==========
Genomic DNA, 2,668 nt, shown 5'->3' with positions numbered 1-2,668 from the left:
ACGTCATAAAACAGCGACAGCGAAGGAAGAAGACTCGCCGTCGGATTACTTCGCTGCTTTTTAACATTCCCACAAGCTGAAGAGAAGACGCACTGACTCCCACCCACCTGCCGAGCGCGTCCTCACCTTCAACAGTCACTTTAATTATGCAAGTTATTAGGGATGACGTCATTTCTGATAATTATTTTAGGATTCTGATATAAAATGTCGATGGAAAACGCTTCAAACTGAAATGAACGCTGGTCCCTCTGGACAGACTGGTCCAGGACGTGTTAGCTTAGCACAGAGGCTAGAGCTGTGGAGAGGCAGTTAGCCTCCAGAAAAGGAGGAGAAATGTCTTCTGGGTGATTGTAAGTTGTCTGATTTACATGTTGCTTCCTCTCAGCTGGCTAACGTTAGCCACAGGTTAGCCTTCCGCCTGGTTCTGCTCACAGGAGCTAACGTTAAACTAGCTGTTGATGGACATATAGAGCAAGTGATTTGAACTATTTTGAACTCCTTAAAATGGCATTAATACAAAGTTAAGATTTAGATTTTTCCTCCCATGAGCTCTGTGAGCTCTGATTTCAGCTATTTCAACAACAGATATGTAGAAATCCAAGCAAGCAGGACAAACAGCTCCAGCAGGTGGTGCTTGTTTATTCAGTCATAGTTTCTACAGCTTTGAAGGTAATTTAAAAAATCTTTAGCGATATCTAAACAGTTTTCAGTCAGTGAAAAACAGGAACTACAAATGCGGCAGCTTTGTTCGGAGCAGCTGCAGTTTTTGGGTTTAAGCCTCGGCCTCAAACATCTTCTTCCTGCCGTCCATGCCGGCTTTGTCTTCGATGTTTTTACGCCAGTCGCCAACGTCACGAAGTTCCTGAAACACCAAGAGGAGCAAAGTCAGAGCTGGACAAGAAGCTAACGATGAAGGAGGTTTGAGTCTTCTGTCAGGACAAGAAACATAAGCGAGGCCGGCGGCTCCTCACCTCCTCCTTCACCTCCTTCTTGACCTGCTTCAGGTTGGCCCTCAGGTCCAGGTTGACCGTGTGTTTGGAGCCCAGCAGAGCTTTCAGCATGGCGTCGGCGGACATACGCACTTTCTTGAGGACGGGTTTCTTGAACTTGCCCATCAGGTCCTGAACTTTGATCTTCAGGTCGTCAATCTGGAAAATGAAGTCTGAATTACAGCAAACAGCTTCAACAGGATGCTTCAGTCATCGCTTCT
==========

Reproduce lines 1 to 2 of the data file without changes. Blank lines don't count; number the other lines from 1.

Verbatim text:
Genomic DNA, 2,668 nt, shown 5'->3' with positions numbered 1-2,668 from the left:
ACGTCATAAAACAGCGACAGCGAAGGAAGAAGACTCGCCGTCGGATTACTTCGCTGCTTTTTAACATTCCCACAAGCTGAAGAGAAGACGCACTGACTCCCACCCACCTGCCGAGCGCGTCCTCACCTTCAACAGTCACTTTAATTATGCAAGTTATTAGGGATGACGTCATTTCTGATAATTATTTTAGGATTCTGATATAAAATGTCGATGGAAAACGCTTCAAACTGAAATGAACGCTGGTCCCTCTGGACAGACTGGTCCAGGACGTGTTAGCTTAGCACAGAGGCTAGAGCTGTGGAGAGGCAGTTAGCCTCCAGAAAAGGAGGAGAAATGTCTTCTGGGTGATTGTAAGTTGTCTGATTTACATGTTGCTTCCTCTCAGCTGGCTAACGTTAGCCACAGGTTAGCCTTCCGCCTGGTTCTGCTCACAGGAGCTAACGTTAAACTAGCTGTTGATGGACATATAGAGCAAGTGATTTGAACTATTTTGAACTCCTTAAAATGGCATTAATACAAAGTTAAGATTTAGATTTTTCCTCCCATGAGCTCTGTGAGCTCTGATTTCAGCTATTTCAACAACAGATATGTAGAAATCCAAGCAAGCAGGACAAACAGCTCCAGCAGGTGGTGCTTGTTTATTCAGTCATAGTTTCTACAGCTTTGAAGGTAATTTAAAAAATCTTTAGCGATATCTAAACAGTTTTCAGTCAGTGAAAAACAGGAACTACAAATGCGGCAGCTTTGTTCGGAGCAGCTGCAGTTTTTGGGTTTAAGCCTCGGCCTCAAACATCTTCTTCCTGCCGTCCATGCCGGCTTTGTCTTCGATGTTTTTACGCCAGTCGCCAACGTCACGAAGTTCCTGAAACACCAAGAGGAGCAAAGTCAGAGCTGGACAAGAAGCTAACGATGAAGGAGGTTTGAGTCTTCTGTCAGGACAAGAAACATAAGCGAGGCCGGCGGCTCCTCACCTCCTCCTTCACCTCCTTCTTGACCTGCTTCAGGTTGGCCCTCAGGTCCAGGTTGACCGTGTGTTTGGAGCCCAGCAGAGCTTTCAGCATGGCGTCGGCGGACATACGCACTTTCTTGAGGACGGGTTTCTTGAACTTGCCCATCAGGTCCTGAACTTTGATCTTCAGGTCGTCAATCTGGAAAATGAAGTCTGAATTACAGCAAACAGCTTCAACAGGATGCTTCAGTCATCGCTTCT